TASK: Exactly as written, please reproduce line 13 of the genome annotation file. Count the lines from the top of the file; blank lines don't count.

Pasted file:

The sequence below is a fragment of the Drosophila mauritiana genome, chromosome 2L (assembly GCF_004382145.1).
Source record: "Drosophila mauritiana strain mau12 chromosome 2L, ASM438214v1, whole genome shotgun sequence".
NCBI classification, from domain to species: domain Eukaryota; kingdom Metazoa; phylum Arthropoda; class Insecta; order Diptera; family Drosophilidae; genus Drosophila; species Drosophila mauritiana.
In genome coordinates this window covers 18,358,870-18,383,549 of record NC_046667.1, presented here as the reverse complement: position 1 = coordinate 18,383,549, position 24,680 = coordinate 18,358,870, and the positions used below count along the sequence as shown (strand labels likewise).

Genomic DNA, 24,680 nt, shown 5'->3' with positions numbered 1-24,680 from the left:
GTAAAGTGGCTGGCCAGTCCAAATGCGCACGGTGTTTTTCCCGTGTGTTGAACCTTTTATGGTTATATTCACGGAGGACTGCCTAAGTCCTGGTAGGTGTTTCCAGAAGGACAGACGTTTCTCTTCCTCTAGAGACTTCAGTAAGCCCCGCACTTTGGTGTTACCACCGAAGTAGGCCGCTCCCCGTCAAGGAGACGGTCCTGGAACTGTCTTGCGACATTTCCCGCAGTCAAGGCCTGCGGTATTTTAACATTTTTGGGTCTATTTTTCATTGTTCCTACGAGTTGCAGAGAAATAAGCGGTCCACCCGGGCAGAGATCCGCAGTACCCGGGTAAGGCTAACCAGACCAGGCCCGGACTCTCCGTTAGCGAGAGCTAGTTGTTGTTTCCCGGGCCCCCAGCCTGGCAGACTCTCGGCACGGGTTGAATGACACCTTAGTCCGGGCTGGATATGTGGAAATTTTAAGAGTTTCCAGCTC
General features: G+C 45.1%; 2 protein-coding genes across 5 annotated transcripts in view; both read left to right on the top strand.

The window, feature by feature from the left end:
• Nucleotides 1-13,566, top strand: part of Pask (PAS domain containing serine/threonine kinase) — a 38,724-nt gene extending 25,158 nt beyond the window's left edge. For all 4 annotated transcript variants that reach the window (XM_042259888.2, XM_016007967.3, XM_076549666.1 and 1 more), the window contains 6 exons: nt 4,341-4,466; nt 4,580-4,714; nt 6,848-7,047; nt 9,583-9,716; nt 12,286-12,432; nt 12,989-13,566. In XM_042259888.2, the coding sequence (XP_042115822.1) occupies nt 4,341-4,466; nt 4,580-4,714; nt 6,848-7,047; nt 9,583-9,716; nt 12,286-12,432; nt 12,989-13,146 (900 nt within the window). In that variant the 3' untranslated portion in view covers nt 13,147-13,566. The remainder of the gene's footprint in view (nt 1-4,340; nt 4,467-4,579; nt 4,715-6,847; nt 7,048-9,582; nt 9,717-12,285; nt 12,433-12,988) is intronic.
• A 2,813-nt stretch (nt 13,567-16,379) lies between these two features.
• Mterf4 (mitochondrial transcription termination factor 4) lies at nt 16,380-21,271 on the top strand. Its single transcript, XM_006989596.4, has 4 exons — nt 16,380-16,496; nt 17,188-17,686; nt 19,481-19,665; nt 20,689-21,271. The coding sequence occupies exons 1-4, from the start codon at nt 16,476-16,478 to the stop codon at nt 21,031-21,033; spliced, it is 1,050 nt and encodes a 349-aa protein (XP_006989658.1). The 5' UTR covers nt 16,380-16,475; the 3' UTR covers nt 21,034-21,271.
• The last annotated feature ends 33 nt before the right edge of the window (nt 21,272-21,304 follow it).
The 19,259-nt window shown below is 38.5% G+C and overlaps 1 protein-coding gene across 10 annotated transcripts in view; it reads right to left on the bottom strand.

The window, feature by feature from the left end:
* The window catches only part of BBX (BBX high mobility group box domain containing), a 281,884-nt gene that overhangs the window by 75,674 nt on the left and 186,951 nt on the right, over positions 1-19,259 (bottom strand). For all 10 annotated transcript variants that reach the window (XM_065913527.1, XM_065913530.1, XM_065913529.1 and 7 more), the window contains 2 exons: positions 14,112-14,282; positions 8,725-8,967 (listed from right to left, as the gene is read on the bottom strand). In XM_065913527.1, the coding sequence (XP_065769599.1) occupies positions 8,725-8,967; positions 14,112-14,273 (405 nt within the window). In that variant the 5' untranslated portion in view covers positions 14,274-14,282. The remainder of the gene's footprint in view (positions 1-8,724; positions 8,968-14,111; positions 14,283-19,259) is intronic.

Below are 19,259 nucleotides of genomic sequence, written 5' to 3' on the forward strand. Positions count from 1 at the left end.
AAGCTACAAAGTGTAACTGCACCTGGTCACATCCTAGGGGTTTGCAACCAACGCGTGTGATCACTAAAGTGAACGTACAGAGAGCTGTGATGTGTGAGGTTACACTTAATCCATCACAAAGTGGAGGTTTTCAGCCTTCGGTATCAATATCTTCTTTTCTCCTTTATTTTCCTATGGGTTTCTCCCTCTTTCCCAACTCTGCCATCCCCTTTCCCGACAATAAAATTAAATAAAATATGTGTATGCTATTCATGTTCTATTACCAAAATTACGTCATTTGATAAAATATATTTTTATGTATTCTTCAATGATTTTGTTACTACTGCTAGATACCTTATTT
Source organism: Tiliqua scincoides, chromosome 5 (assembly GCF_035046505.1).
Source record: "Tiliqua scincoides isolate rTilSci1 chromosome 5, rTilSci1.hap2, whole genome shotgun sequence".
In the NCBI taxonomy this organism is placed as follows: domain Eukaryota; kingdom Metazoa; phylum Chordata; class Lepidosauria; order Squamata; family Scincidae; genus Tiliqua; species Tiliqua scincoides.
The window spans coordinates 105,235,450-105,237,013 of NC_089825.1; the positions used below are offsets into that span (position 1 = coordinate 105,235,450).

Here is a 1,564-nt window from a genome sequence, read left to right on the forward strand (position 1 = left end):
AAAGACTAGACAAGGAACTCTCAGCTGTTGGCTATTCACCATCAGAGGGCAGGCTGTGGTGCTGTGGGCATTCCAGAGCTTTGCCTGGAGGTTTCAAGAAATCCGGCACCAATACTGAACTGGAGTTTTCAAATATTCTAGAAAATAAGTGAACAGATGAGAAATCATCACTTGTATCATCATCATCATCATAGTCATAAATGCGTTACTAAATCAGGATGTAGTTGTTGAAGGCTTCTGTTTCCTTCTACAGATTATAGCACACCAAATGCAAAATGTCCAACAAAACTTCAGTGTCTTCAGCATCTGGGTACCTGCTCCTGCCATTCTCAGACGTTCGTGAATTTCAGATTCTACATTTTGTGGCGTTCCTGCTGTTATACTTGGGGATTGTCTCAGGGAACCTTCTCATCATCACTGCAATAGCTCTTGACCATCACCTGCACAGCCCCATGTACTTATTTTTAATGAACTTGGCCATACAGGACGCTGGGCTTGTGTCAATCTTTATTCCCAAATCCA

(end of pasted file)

The 19,259-nt window shown below is 38.5% G+C and overlaps 1 protein-coding gene across 10 annotated transcripts in view; it reads right to left on the bottom strand.